The technical objectives of this Phase I research project are to design, construct, field-test, and critically evaluate variant prototypes of an innovative bioreactor system to remove nitrogen from onsite wastewater. Prototype bioreactors will be operated and monitored over multiple months to investigate their salient operational characteristics and define effective design and treatment regimes. The bioreactors will be installed to treat real household wastewater under field conditions. Nitrogen analytes will be monitored across the bioreactor systems to delineate the effects of biotreatment on four nitrogen species: organic nitrogen, ammonium, nitrate and nitrite. The effects of the biotreatment system on chemical and biochemical oxygen demand, inorganic chemical parameters, and other wastewater constituents of interest will also be elucidated. The project will critically evaluate the effectiveness of total nitrogen removal and the stability and resiliency of individual nitrogen removal transformations. The work will confirm the longevity and robustness of the nitrogen removal process and identify design and operating parameters that optimize an innovative approach to remove total nitrogen from on-site wastewater while mitigating nitrogen releases to the environment. Prototype design and monitoring will facilitate scale-up of results to full-scale biotreatment systems.


Grant
Agency: Environmental Protection Agency | Branch: | Program: SBIR | Phase: Phase I | Award Amount: 79.94K | Year: 2013

Onsite wastewater systems are a significant source of nutrient loading to the environment and there is a demand for technologies that remove nutrients at the source. Most desired are passive, low cost systems that can consistently remove ninety percent or greater nitrogen while having low energy input and easy operation. While numerous proprietary devices have been developed that typically employ multiple mechanical apparatus, they require active attention and provide only partial nitrogen removal. AET is developing a unique multi-chamber treatment process that provides high percent nitrogen removals, passive operation, low life cycle cost, and resilient performance. The AET process applies anaerobic biological treatment in a multi-chamber upflow solids blanket bioreactor to remove organics and recover energy, followed by selectively configured ion adsorption, aerobic and anaerobic biofilter that employ judiciously specified designer media. No operation energy is required. Nitrogen and phosphorus reductions exceeding ninety-five percent have been achieved with initially configured components, suggesting that a viable commercial system can be developed. The objective of SBIR Phase 1 is to experimentally validate two prototype designs and provide scale-up basis for Phase 2 evaluation of full scale systems. Two seventy liter multi-chamber systems will be fabricated and field tested on house sanitation water, one using whole house wastewater and the second using primary tank effluent. Monitoring will be conducted to delineate critical performance metrics, including organic conversion, suspended solids reduction and biological stability prior ion capture filtration process, speciation and retention of nitrogen and phosphorus, and the crucial role of media and water chemistry. The SBIR Phase 1 project will provide critical evaluation of system design, and identify key factor pertinent to process efficacy, long term operation, life cycle cost and commercial viability. Phase 1 results will lead directly to design of full scale Phase 2 systems. There is a high market potential for commercial application of the AET technology. Single family homes and community systems comprise greater than 25% of total U.S. wastewater flow. The AET system is projected to be life cycle cost competitive with currently available nutrient removal technologies in the single home arena. It is eminently modular and adaptable to a wide variety of recycling and reuse schemes, including blackwater treatment. The modular design is also appropriate at larger community scale and for resource recovery within centralized treatment areas. Low cost systems that recover energy and nutrients at local scale are absent in current U.S. practice.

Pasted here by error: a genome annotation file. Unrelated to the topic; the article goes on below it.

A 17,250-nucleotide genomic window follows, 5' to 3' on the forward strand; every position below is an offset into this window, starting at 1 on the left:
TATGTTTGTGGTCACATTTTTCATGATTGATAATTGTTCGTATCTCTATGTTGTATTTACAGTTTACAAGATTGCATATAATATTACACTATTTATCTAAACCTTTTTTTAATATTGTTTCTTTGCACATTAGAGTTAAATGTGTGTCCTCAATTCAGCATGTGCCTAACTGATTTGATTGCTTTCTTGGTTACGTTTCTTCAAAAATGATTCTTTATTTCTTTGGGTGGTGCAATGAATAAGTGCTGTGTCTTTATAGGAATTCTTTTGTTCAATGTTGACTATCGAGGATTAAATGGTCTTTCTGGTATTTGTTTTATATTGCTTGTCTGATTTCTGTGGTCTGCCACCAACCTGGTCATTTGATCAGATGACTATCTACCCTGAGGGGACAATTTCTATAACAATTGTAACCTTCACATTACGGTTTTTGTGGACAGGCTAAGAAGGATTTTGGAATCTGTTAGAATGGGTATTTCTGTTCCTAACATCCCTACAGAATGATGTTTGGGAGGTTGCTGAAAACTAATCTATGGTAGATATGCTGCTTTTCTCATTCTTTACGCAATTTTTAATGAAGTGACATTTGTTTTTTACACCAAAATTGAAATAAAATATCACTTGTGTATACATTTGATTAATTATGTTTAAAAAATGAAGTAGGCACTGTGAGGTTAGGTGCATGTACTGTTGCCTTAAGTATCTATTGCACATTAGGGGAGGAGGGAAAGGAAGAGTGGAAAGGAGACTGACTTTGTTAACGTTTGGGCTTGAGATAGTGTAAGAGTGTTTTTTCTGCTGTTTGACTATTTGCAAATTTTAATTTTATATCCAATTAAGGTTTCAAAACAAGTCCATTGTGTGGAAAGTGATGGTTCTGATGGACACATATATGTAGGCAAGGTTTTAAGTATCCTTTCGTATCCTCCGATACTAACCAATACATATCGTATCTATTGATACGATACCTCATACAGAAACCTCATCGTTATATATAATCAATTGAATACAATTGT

Grant
Agency: National Science Foundation | Branch: | Program: SBIR | Phase: Phase I | Award Amount: 225.00K | Year: 2016

The broader impact/commercial potential of this Small Business Innovation Research Phase I project is to address the grand challenge of human-induced nitrogen loading to the environment. An easy-to-use and affordable system will target a major source of nitrogen releases to watersheds: the on-site systems that treat wastewater from millions of households and commercial facilities across the U.S. The need to mitigate harmful algal blooms and prevent other damaging cumulative effects to aquatic ecosystems have created an urgent demand for onsite technologies that remove nitrogen at its source. The proposed nitrogen removal technology is modular and adaptable for use in small-scale systems that treat wastewater from individual homes, community systems and commercial establishments. The project employs an innovative biological nitrogen removal process that that will be verified and optimized for high priority applications in rural, peri-urban, and urban settings. The system is mechanically simple, generates no waste products, and operates passively with minimal maintenance, energy or consumables. The results from this project will help to solve the critical challenge of nitrogen control by providing a highly efficient, low-cost, commercializable system that is practicable for on-site wastewater treatment in new and retrofit systems. The technical objectives of this Phase I research project are to design, construct, field-test, and critically evaluate variant prototypes of an innovative bioreactor system to remove nitrogen from onsite wastewater. Prototype bioreactors will be operated and monitored over multiple months to investigate their salient operational characteristics and define effective design and treatment regimes. The bioreactors will be installed to treat real household wastewater under field conditions. Nitrogen analytes will be monitored across the bioreactor systems to delineate the effects of biotreatment on four nitrogen species: organic nitrogen, ammonium, nitrate and nitrite. The effects of the biotreatment system on chemical and biochemical oxygen demand, inorganic chemical parameters, and other wastewater constituents of interest will also be elucidated. The project will critically evaluate the effectiveness of total nitrogen removal and the stability and resiliency of individual nitrogen removal transformations. The work will confirm the longevity and robustness of the nitrogen removal process and identify design and operating parameters that optimize an innovative approach to remove total nitrogen from on-site wastewater while mitigating nitrogen releases to the environment. Prototype design and monitoring will facilitate scale-up of results to full-scale biotreatment systems.